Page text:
15th Sep 2005, 11:42

Alex Hayes says:

Mobstr.com has been born! Fighting fit.....71bs 10 ounces.....I'm searching for new ways to engage young people aged 15-25 using MMS broadcast soap operas which do the slow reveal in weekly episodes and gradually introduce reluctant learners into a world of the global audience. A 90 percent ownership rate for mobile technologies in this age sector points towards Elisia Giacardi's prediction in 1984 that all humans would be wearing communication technology computers by 2006. We have arrived and I'd now like some nominations from you as to who you believe would be interested in a mobile broadcast platform for learning where social appropriateness, spelling, grammar and all the other juicy bits meld into a sound mobile capable learning experience.

Want to know more? I'm learning a little more each day but we have the software platform sorted and nows the time to interact. Will the advent of electronic mobile communication media prove more popular that learning management systems locked behind inpenetrable institution firewalls with three weekly password changes for young people? Are these young people teaching us how to behave or am I the only sucker spouting that all PC's will be lap jobs by 2010 - global predictors collective speaking there ? I love your assertions Euphro and believe that your viewpoints are closely aligned to many of the progressives who frequent this alternative media broadcast - the mobloggin' minefield.

15th Sep 2005, 14:21

Dhamaka says:

Euphro, I hear what you say and believe too that we're only at the beginning of an amazing road. But why do we have to throw the baby out with the bath water?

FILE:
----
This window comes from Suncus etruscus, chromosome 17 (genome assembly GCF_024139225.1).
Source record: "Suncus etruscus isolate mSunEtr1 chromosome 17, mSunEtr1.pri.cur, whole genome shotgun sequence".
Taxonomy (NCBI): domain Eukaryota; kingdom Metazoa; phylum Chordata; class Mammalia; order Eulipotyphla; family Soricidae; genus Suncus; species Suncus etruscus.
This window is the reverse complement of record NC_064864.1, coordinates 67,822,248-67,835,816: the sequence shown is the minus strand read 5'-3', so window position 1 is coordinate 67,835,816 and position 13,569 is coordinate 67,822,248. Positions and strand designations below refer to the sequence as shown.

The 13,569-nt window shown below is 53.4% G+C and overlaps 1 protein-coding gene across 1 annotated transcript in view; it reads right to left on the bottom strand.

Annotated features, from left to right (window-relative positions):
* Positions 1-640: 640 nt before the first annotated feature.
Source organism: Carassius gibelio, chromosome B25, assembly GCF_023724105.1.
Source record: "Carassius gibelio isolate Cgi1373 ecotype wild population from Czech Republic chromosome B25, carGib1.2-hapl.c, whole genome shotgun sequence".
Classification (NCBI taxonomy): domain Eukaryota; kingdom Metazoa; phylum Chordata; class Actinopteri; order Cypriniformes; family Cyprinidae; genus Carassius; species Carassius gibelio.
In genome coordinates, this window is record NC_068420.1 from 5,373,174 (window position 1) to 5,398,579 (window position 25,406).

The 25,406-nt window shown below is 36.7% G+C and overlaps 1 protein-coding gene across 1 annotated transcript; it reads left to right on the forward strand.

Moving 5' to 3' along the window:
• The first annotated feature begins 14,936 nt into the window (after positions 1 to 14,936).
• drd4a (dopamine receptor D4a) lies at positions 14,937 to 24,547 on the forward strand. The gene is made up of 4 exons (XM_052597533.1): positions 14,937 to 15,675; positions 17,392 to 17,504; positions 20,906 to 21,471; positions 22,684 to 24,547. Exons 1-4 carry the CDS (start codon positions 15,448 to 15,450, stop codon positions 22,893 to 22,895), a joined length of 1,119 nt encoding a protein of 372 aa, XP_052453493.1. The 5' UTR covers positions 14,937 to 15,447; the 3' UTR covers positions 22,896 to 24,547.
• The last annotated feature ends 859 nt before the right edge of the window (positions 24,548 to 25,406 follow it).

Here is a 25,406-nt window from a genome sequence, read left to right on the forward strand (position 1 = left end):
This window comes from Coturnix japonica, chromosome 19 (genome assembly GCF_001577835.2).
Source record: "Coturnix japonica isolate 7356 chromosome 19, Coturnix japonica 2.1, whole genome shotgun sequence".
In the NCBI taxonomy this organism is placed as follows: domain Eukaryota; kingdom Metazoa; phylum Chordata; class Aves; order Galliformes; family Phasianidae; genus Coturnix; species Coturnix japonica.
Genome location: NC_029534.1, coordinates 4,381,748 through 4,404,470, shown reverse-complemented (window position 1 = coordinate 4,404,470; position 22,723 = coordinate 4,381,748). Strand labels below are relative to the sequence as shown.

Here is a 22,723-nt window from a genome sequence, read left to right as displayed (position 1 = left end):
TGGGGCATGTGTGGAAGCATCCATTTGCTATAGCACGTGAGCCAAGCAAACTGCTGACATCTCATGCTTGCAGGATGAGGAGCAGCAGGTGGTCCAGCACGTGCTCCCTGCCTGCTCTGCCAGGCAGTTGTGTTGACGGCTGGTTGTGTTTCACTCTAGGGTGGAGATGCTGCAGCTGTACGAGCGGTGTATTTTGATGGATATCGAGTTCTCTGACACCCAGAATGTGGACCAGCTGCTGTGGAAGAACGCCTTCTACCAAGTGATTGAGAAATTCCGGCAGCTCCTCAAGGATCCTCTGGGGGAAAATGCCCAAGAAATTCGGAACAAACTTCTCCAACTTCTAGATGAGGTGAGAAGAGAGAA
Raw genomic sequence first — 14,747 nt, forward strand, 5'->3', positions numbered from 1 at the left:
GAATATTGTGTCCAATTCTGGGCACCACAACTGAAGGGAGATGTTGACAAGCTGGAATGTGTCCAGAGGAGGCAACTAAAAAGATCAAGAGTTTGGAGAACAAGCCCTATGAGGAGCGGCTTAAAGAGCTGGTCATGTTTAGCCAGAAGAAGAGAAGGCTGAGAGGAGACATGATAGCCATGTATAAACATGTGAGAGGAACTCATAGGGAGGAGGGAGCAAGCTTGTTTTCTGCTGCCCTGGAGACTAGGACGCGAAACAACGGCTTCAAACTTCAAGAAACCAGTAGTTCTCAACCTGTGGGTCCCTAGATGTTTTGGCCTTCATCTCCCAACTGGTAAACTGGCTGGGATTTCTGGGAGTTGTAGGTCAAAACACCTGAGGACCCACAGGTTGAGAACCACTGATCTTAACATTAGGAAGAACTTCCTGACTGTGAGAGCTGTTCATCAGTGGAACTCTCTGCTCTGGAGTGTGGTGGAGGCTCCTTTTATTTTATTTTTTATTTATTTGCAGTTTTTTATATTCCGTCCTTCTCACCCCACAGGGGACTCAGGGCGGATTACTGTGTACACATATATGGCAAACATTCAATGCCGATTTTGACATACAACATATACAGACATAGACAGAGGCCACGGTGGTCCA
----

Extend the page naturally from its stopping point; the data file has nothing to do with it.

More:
Also, it's not based on academic research or reading (I've read some Pinker but am still thinking my way through it to my own opinions) but it seems to me that humans probably communicated by movement/body language and grunts/tones even before language as we know it evolved. And the tonal aspects of conversation are still important - could give examples if you wanted

How can these structures of communication through movement and tone not be embedded to a similar extent? Isn't it evident (because you can 'read' someone better face to face than on the phone and better on the phone than through words only) that these structures are so heavily and instinctively embedded that they're part of the things we take for granted, those unspoken necessities? Isn't that part of why emoticons etc are so important in txtspk? Even so, and even though
language is obviously evolving,

I'm talking from /because of the feelings I have right now as I believe my feelings and intuition arise from a myriad of signals that my conscious mind misses and need to ask you some questions as a result..